Issue Extra: Surface Attention

Featured in FORM’s new issue, a tile installation by Pol Femenias Arquitectes features an inventive use of ceramic tile. Photography by O.M. Estudi.This week, our editor-in-chief, Alexi Drosu, is visiting the annual Coverings show in Las Vegas, taking the measure of new trends in tile and stone. And, in our new March/April 2014 issue, our Workbook column takes a look at some incredibly creative and diverse projects featuring surprising uses of tile. Today, we’re sharing one of those, which just so happens to have taken home a CID Award at the show last night. It’s an amazing, dimensional installation in Spain by Pol Femenias Arquitectes featuring Ceràmica Cumella tiles—and will have you rethinking the material’s possibilities.

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Riera de la Salut
Location: Sant Feliu de Llobregat, Spain
Designer: Pol Femenias Arquitectes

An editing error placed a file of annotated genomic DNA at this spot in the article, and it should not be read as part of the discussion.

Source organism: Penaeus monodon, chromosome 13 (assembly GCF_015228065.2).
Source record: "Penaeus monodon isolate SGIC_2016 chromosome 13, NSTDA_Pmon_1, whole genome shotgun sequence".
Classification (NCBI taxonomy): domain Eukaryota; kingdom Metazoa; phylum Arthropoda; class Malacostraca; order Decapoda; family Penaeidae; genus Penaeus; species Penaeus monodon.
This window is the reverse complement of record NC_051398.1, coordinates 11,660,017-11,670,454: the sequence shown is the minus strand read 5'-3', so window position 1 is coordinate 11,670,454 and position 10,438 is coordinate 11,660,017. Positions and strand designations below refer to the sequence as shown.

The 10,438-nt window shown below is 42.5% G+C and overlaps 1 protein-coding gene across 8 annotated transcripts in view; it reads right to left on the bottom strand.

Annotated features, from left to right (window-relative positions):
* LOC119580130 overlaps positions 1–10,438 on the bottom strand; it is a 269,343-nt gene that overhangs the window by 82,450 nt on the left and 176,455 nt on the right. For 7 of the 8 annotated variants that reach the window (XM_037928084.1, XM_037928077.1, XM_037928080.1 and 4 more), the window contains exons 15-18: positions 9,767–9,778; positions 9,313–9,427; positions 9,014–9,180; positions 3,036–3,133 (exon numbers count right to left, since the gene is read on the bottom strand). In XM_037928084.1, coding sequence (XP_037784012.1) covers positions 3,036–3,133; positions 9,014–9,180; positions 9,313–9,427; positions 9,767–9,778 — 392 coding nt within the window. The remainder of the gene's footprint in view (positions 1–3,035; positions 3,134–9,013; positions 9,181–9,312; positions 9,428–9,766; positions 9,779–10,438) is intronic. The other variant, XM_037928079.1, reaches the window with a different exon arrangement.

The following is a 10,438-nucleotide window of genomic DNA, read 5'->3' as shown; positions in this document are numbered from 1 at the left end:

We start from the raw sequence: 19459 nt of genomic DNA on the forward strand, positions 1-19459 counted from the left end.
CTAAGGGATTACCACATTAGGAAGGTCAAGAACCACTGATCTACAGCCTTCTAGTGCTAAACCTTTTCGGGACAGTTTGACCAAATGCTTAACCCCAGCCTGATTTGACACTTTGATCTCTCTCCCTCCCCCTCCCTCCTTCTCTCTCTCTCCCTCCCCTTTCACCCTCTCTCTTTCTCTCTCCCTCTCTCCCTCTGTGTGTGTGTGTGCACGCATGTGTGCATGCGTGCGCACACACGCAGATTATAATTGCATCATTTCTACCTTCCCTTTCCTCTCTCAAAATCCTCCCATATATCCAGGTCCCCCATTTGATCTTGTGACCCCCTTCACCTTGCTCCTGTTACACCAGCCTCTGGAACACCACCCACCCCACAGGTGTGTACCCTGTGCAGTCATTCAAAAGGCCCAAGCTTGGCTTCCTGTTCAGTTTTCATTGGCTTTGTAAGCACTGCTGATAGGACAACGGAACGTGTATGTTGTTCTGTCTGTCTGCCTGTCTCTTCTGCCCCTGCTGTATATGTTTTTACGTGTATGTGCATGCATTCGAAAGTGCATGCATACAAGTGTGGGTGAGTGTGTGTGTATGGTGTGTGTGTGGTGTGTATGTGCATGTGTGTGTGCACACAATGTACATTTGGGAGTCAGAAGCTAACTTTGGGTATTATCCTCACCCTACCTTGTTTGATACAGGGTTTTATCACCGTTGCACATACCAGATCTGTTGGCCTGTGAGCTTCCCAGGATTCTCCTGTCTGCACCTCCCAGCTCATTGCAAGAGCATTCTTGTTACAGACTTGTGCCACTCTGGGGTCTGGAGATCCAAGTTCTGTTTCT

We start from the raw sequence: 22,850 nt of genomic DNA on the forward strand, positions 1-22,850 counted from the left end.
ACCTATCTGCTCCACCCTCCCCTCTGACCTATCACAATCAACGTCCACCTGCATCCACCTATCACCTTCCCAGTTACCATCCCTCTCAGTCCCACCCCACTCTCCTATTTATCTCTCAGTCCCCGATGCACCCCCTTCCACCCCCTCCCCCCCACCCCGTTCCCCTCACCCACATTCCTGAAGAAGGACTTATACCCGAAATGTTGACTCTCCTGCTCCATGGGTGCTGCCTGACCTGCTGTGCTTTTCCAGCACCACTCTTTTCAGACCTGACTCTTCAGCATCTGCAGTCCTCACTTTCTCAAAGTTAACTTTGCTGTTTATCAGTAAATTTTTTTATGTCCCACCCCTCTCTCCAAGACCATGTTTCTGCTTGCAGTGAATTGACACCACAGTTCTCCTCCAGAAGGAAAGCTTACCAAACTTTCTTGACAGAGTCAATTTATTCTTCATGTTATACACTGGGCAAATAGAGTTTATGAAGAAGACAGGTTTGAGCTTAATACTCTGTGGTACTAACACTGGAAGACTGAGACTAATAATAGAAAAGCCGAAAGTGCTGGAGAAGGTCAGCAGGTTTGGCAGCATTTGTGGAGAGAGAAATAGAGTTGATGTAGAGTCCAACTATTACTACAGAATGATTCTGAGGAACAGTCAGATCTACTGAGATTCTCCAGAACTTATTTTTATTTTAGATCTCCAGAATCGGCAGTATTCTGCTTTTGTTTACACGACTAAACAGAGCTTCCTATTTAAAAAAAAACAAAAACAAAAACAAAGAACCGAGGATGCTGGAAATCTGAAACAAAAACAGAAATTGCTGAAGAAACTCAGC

Tile: Ceràmica Cumella

Located in a former industrial area, the demolition of one of the last remaining textile factories created a void in the community, exposing the rear courtyards of housing blocks.  The solution was to divide the existing space into smaller individual corners that “make visitors feel comfortable and at home,” says architect Pol Femenias.

The Barcelona-based designer came up with an innovative solution to capture the district’s industrial heritage—using small ceramic pieces to create a latticework pattern—while addressing the privacy needs of the neighborhood. This concept earned the project a Tile of Spain Award for Architecture and Interior Design. “We opted for a simple geometry using the fewest possible number of pieces that would enable us to cover a 150 meter façade and meet the demands of the existing enclosures,” he says.

A detail of the three-dimensional tile installation. Photography by O.M. Estudi.

The project required the designer to address different levels of opacity, as well as varying heights and staggered grading across the park. The final geometry, made up of triple-glazed ceramic pieces in eight tones produced by Ceràmica Cumella followed a herringbone layout, which allowed the designer to “create a natural, almost organic parapet that traced the changing heights of the enclosure in an unbroken line.”

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